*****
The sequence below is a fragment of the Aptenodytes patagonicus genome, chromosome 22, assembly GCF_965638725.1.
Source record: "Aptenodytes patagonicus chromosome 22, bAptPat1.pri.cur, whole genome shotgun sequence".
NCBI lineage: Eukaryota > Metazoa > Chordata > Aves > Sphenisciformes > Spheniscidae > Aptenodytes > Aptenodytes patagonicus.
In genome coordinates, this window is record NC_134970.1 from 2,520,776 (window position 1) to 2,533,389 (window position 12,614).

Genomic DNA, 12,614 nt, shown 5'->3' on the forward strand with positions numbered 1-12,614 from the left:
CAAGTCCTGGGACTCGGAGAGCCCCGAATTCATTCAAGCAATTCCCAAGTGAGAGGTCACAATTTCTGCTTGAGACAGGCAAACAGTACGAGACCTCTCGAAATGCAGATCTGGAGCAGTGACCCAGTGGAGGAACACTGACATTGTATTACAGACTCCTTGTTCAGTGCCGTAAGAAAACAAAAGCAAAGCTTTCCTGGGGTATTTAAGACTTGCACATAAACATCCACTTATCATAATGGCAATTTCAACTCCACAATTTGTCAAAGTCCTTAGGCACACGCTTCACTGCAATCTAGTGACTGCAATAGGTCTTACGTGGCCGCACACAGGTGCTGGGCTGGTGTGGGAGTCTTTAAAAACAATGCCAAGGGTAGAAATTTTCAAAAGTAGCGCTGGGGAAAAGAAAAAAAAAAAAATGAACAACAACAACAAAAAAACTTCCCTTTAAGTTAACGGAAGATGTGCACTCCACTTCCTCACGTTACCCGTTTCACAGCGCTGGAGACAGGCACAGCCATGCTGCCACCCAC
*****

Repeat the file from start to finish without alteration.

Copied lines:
The sequence below is a fragment of the Aptenodytes patagonicus genome, chromosome 22, assembly GCF_965638725.1.
Source record: "Aptenodytes patagonicus chromosome 22, bAptPat1.pri.cur, whole genome shotgun sequence".
NCBI lineage: Eukaryota > Metazoa > Chordata > Aves > Sphenisciformes > Spheniscidae > Aptenodytes > Aptenodytes patagonicus.
In genome coordinates, this window is record NC_134970.1 from 2,520,776 (window position 1) to 2,533,389 (window position 12,614).

Genomic DNA, 12,614 nt, shown 5'->3' on the forward strand with positions numbered 1-12,614 from the left:
CAAGTCCTGGGACTCGGAGAGCCCCGAATTCATTCAAGCAATTCCCAAGTGAGAGGTCACAATTTCTGCTTGAGACAGGCAAACAGTACGAGACCTCTCGAAATGCAGATCTGGAGCAGTGACCCAGTGGAGGAACACTGACATTGTATTACAGACTCCTTGTTCAGTGCCGTAAGAAAACAAAAGCAAAGCTTTCCTGGGGTATTTAAGACTTGCACATAAACATCCACTTATCATAATGGCAATTTCAACTCCACAATTTGTCAAAGTCCTTAGGCACACGCTTCACTGCAATCTAGTGACTGCAATAGGTCTTACGTGGCCGCACACAGGTGCTGGGCTGGTGTGGGAGTCTTTAAAAACAATGCCAAGGGTAGAAATTTTCAAAAGTAGCGCTGGGGAAAAGAAAAAAAAAAAAATGAACAACAACAACAAAAAAACTTCCCTTTAAGTTAACGGAAGATGTGCACTCCACTTCCTCACGTTACCCGTTTCACAGCGCTGGAGACAGGCACAGCCATGCTGCCACCCAC